CHARLESTON, W.Va. — The Federal Communications Commission on Thursday will begin its auction of broadband projects in rural areas, including parts of West Virginia.
The auction is in connection with the agency’s Rural Digital Opportunity Fund, in which up to $20 billion is available nationally for projects. FCC Chairman Ajit Pai said in September projects bidders for West Virginia projects could receive up to $760 million.
U.S. Sen. Shelley Moore Capito, R-W.Va., said on Wednesday’s “MetroNews Talkline” five West Virginia companies are certified bidders.
“That is terrific news because when it first came out, there was some criticism from some of there were no local companies,” she said. “It was still in the process, and I’ve talked to all of these companies to make sure that we’re in there.”
Multiple out-of-state companies, including Verizon Communications Inc. and Frontier Communications Corp., can also bid on the projects.
“It’ll be a competitive bidding process that fundamentally reshapes broadband connectivity in West Virginia,” state Senate President Mitch Carmichael, R-Jackson, told MetroNews. “It will catapult us from near last in America to among some of the best in the nation.”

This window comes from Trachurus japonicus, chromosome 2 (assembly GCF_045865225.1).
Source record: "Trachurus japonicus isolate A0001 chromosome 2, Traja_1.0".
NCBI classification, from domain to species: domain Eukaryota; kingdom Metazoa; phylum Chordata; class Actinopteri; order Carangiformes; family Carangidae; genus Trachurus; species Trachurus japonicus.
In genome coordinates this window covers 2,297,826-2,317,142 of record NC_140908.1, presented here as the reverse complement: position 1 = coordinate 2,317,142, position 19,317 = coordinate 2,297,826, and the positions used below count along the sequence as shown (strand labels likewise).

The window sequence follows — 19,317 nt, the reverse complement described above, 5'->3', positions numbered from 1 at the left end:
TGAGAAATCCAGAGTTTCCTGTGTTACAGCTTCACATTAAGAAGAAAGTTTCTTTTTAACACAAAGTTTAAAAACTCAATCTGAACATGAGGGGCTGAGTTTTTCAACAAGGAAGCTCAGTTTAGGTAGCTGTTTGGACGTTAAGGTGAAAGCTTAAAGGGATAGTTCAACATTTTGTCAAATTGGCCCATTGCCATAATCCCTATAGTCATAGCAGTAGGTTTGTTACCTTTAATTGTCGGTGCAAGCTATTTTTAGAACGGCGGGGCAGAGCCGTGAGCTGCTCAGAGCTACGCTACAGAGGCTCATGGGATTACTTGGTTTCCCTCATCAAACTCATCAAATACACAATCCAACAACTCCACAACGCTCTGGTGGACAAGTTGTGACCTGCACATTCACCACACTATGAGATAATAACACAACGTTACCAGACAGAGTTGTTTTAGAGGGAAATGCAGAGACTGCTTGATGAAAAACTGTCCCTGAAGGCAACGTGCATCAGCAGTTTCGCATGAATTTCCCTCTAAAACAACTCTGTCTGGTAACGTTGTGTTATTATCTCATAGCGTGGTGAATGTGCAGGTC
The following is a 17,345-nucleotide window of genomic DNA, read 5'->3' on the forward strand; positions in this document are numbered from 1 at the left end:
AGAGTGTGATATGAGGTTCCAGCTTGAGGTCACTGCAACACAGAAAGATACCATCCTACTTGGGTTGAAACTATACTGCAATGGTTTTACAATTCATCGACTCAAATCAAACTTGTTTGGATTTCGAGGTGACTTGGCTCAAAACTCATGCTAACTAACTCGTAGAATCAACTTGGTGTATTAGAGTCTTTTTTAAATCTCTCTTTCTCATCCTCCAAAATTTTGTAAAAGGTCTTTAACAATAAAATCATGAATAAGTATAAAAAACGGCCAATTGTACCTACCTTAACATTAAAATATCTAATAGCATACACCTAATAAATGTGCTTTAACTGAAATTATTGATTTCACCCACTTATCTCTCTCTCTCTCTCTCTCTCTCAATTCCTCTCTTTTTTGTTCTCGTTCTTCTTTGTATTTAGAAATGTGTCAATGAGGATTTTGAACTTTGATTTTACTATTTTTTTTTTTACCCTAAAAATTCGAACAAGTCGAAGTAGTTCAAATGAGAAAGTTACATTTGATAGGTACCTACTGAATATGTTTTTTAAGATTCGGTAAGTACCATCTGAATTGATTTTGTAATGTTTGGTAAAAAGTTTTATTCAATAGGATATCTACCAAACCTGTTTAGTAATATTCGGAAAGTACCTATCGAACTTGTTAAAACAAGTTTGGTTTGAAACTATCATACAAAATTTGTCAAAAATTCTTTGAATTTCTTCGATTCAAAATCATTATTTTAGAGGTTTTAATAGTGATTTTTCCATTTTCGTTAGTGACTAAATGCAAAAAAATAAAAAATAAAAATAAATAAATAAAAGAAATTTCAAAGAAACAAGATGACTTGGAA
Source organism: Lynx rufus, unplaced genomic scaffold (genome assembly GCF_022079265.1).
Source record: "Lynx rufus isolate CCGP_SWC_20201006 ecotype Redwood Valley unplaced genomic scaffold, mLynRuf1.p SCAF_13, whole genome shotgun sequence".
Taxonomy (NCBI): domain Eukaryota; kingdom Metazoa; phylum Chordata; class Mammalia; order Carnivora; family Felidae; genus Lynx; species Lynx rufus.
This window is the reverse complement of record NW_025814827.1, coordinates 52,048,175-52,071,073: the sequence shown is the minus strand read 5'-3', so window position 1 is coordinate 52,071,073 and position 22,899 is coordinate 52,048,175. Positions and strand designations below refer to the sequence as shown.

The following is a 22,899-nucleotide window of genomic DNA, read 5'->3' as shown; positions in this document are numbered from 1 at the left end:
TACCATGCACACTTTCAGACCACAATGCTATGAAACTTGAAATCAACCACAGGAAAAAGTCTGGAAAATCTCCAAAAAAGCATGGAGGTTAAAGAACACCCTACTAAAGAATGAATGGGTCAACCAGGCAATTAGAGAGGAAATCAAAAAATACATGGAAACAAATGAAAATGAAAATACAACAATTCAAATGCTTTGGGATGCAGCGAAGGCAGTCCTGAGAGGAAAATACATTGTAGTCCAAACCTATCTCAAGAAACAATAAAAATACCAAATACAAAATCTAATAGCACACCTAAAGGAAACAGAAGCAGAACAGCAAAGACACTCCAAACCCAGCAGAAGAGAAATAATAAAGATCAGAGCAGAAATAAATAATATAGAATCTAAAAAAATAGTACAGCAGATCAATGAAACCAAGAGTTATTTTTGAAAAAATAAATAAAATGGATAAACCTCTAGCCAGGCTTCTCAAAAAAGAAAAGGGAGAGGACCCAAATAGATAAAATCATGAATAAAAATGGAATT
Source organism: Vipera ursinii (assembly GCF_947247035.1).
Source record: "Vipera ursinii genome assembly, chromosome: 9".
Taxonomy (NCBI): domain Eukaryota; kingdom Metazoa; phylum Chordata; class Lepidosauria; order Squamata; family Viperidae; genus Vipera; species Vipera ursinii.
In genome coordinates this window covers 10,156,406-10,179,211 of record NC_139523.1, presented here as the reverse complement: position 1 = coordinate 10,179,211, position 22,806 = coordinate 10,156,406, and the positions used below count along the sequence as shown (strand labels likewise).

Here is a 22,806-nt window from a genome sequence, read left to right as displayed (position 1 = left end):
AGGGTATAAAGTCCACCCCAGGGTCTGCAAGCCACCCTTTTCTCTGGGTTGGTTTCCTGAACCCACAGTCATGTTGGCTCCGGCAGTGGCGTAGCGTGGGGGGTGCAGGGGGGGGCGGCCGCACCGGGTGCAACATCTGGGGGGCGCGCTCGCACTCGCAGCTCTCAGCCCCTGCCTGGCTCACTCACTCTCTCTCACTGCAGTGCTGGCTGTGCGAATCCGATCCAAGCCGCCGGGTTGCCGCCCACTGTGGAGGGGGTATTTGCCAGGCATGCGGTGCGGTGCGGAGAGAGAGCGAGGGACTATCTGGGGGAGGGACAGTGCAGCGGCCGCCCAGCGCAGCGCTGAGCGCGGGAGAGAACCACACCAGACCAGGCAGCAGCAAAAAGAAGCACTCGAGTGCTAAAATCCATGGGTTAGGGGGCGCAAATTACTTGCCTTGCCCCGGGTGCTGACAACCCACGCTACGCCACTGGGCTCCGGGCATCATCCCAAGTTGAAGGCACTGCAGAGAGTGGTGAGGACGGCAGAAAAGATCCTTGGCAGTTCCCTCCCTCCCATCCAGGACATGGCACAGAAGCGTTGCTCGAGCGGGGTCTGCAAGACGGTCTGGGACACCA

Carmichael noted around 121,000 homes would be impacted by the expanded coverage.
“What’s different about this is it’s opened up to smaller providers to incentivize competition,” he said.
Carmichael said in the past, there was not a competitive bidding process.
“These companies would get it and maybe they would perform, maybe they didn’t,” he said. “In this case, there are clawback mechanisms if you do not provide the services you commit to. There are requirements that the providers that win these auctions have to put up letters of credit so that they have skin in the game and money at risk if they don’t perfectly perform broadband delivery.”
Companies will receive funding for 10 years for completing the project, yet have four years to complete work.